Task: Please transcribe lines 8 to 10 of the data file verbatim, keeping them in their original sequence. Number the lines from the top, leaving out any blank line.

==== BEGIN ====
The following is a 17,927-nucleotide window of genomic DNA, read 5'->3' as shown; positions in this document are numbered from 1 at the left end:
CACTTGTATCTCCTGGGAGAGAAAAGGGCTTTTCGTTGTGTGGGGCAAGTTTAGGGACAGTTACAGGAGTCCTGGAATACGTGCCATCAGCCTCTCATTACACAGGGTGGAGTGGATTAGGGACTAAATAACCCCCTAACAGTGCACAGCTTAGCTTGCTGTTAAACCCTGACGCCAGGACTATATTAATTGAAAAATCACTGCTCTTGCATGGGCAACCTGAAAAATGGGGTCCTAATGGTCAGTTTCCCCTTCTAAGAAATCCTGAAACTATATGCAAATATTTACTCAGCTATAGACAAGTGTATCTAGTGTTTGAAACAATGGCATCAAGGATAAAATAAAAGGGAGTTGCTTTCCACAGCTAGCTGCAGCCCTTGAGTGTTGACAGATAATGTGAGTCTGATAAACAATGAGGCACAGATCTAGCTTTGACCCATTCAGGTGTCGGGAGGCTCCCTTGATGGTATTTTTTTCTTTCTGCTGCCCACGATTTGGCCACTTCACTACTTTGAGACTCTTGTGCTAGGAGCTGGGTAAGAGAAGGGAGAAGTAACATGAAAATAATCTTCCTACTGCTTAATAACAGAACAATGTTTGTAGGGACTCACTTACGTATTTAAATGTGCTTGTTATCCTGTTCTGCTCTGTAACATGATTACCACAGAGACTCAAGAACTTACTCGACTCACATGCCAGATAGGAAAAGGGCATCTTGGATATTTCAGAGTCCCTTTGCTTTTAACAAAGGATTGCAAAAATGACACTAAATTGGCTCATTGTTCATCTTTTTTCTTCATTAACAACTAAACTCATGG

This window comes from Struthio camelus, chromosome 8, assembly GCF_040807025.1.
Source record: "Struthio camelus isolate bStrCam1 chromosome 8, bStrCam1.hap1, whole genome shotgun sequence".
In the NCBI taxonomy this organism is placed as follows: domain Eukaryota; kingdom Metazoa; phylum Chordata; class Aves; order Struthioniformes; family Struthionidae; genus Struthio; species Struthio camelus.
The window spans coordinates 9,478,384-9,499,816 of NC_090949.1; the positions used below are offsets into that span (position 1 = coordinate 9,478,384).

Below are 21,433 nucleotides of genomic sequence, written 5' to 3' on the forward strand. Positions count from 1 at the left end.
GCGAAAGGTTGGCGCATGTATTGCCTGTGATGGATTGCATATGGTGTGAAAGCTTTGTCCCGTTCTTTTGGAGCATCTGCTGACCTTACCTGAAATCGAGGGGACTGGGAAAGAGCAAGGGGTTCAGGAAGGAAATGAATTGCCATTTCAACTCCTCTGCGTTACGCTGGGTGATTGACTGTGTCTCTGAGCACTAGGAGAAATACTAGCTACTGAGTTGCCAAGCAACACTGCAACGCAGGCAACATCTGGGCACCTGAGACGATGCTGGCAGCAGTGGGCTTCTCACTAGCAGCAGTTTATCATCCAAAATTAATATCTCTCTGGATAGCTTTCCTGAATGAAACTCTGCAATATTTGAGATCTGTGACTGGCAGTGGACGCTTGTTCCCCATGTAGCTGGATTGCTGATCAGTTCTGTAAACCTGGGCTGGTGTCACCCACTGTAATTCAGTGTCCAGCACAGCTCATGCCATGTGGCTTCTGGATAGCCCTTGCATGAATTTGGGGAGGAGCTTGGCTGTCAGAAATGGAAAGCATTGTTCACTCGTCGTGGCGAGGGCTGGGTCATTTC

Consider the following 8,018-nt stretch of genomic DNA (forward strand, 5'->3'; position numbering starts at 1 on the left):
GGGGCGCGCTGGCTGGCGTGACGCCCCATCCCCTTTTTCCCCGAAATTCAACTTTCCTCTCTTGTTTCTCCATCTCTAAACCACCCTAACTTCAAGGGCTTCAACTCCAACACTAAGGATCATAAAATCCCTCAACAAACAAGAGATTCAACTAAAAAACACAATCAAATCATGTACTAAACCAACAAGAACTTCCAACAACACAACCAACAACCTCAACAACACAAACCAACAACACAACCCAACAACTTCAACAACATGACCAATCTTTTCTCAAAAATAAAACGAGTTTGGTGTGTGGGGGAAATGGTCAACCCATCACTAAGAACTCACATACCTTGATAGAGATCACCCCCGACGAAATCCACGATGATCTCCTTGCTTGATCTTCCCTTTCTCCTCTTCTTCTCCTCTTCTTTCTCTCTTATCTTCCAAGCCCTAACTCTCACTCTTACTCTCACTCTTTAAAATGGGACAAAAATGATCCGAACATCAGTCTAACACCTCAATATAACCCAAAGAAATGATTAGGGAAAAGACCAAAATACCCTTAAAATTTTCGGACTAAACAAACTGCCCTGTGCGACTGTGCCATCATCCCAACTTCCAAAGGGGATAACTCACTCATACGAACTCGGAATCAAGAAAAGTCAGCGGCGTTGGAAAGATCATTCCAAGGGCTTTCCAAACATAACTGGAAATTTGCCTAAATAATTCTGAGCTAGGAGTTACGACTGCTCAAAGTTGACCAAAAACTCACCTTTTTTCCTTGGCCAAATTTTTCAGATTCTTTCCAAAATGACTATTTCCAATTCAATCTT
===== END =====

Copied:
GCGAAAGGTTGGCGCATGTATTGCCTGTGATGGATTGCATATGGTGTGAAAGCTTTGTCCCGTTCTTTTGGAGCATCTGCTGACCTTACCTGAAATCGAGGGGACTGGGAAAGAGCAAGGGGTTCAGGAAGGAAATGAATTGCCATTTCAACTCCTCTGCGTTACGCTGGGTGATTGACTGTGTCTCTGAGCACTAGGAGAAATACTAGCTACTGAGTTGCCAAGCAACACTGCAACGCAGGCAACATCTGGGCACCTGAGACGATGCTGGCAGCAGTGGGCTTCTCACTAGCAGCAGTTTATCATCCAAAATTAATATCTCTCTGGATAGCTTTCCTGAATGAAACTCTGCAATATTTGAGATCTGTGACTGGCAGTGGACGCTTGTTCCCCATGTAGCTGGATTGCTGATCAGTTCTGTAAACCTGGGCTGGTGTCACCCACTGTAATTCAGTGTCCAGCACAGCTCATGCCATGTGGCTTCTGGATAGCCCTTGCATGAATTTGGGGAGGAGCTTGGCTGTCAGAAATGGAAAGCATTGTTCACTCGTCGTGGCGAGGGCTGGGTCATTTC

Consider the following 8,018-nt stretch of genomic DNA (forward strand, 5'->3'; position numbering starts at 1 on the left):
GGGGCGCGCTGGCTGGCGTGACGCCCCATCCCCTTTTTCCCCGAAATTCAACTTTCCTCTCTTGTTTCTCCATCTCTAAACCACCCTAACTTCAAGGGCTTCAACTCCAACACTAAGGATCATAAAATCCCTCAACAAACAAGAGATTCAACTAAAAAACACAATCAAATCATGTACTAAACCAACAAGAACTTCCAACAACACAACCAACAACCTCAACAACACAAACCAACAACACAACCCAACAACTTCAACAACATGACCAATCTTTTCTCAAAAATAAAACGAGTTTGGTGTGTGGGGGAAATGGTCAACCCATCACTAAGAACTCACATACCTTGATAGAGATCACCCCCGACGAAATCCACGATGATCTCCTTGCTTGATCTTCCCTTTCTCCTCTTCTTCTCCTCTTCTTTCTCTCTTATCTTCCAAGCCCTAACTCTCACTCTTACTCTCACTCTTTAAAATGGGACAAAAATGATCCGAACATCAGTCTAACACCTCAATATAACCCAAAGAAATGATTAGGGAAAAGACCAAAATACCCTTAAAATTTTCGGACTAAACAAACTGCCCTGTGCGACTGTGCCATCATCCCAACTTCCAAAGGGGATAACTCACTCATACGAACTCGGAATCAAGAAAAGTCAGCGGCGTTGGAAAGATCATTCCAAGGGCTTTCCAAACATAACTGGAAATTTGCCTAAATAATTCTGAGCTAGGAGTTACGACTGCTCAAAGTTGACCAAAAACTCACCTTTTTTCCTTGGCCAAATTTTTCAGATTCTTTCCAAAATGACTATTTCCAATTCAATCTT